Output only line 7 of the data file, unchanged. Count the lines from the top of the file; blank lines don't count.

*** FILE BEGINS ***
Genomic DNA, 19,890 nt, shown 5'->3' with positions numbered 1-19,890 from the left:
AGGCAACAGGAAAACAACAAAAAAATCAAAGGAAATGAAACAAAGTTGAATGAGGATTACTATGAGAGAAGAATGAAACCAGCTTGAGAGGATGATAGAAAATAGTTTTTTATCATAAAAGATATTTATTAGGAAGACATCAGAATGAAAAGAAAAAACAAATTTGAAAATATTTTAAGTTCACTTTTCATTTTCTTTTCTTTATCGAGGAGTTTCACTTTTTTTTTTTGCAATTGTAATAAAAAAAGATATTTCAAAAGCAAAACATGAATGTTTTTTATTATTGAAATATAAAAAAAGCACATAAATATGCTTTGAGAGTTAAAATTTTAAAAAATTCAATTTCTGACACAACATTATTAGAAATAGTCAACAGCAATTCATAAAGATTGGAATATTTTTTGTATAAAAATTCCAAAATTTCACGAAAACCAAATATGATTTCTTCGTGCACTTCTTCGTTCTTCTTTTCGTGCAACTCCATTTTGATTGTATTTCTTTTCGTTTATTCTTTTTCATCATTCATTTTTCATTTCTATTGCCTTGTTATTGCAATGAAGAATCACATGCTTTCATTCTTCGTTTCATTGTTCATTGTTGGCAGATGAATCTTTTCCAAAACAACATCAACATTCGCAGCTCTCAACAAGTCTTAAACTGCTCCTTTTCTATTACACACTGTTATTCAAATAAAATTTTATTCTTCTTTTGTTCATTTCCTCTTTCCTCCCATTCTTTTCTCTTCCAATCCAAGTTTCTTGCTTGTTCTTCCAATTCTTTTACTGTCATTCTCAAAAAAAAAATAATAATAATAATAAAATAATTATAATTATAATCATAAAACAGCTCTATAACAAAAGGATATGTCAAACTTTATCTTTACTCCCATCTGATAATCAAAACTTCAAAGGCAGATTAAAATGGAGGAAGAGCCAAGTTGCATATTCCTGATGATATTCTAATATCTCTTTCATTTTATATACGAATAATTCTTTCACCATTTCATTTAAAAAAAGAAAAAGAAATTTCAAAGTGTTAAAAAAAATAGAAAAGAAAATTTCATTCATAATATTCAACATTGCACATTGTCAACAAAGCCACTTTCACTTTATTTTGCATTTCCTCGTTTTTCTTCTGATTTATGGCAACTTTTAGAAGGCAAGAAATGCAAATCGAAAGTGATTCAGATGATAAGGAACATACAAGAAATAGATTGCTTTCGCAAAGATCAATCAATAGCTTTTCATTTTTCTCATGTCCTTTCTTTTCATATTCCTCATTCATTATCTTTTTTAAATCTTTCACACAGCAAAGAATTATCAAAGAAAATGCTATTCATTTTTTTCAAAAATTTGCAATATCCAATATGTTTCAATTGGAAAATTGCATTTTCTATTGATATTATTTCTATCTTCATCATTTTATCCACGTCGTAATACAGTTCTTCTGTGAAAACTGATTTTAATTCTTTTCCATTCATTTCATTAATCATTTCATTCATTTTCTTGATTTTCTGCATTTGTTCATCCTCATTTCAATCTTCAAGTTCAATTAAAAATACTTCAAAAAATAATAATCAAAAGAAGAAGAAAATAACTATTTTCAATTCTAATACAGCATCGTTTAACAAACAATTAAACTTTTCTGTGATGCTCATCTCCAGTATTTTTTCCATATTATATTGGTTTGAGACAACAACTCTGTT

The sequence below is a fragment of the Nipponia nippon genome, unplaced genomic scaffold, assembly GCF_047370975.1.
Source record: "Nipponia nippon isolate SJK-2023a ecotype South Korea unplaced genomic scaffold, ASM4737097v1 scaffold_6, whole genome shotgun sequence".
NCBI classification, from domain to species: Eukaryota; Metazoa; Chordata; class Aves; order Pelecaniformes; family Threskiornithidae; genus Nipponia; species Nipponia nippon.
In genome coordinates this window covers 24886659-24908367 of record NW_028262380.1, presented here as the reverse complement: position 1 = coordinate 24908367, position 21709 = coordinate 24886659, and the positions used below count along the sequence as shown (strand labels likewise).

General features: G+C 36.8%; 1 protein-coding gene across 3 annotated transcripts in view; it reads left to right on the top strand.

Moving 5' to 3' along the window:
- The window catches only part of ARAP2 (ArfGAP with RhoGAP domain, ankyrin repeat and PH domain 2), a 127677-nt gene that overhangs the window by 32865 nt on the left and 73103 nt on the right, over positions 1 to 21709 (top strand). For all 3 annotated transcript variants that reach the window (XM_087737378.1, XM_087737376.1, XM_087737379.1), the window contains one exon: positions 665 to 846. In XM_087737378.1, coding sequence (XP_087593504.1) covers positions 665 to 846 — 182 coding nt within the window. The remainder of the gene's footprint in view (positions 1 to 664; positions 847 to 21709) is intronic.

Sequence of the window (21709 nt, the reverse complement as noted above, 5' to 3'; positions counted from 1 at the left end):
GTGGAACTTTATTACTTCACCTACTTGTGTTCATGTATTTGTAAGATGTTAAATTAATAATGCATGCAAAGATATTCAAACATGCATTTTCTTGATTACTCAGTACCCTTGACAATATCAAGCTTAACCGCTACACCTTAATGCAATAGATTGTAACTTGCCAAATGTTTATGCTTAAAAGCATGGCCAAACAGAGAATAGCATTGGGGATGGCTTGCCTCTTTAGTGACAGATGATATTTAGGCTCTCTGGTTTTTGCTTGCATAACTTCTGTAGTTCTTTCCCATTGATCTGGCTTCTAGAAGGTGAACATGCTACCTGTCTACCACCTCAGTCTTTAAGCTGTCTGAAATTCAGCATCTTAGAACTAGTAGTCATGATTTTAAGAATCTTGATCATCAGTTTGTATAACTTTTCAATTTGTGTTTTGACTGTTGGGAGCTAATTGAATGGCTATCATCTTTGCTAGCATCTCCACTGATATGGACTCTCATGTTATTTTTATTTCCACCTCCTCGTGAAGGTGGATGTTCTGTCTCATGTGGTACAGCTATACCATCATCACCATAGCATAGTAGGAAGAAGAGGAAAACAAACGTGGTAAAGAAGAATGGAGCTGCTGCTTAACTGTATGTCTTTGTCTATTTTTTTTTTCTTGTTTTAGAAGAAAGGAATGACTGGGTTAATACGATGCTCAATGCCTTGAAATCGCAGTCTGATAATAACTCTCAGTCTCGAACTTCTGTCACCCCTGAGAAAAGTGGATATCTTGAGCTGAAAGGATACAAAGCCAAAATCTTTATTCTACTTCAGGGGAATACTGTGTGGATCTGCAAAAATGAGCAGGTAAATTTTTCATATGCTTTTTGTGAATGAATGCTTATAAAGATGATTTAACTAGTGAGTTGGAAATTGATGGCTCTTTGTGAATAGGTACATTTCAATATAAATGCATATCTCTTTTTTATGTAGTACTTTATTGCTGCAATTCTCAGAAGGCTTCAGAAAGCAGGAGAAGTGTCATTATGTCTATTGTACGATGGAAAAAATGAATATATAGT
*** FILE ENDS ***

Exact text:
General features: G+C 36.8%; 1 protein-coding gene across 3 annotated transcripts in view; it reads left to right on the top strand.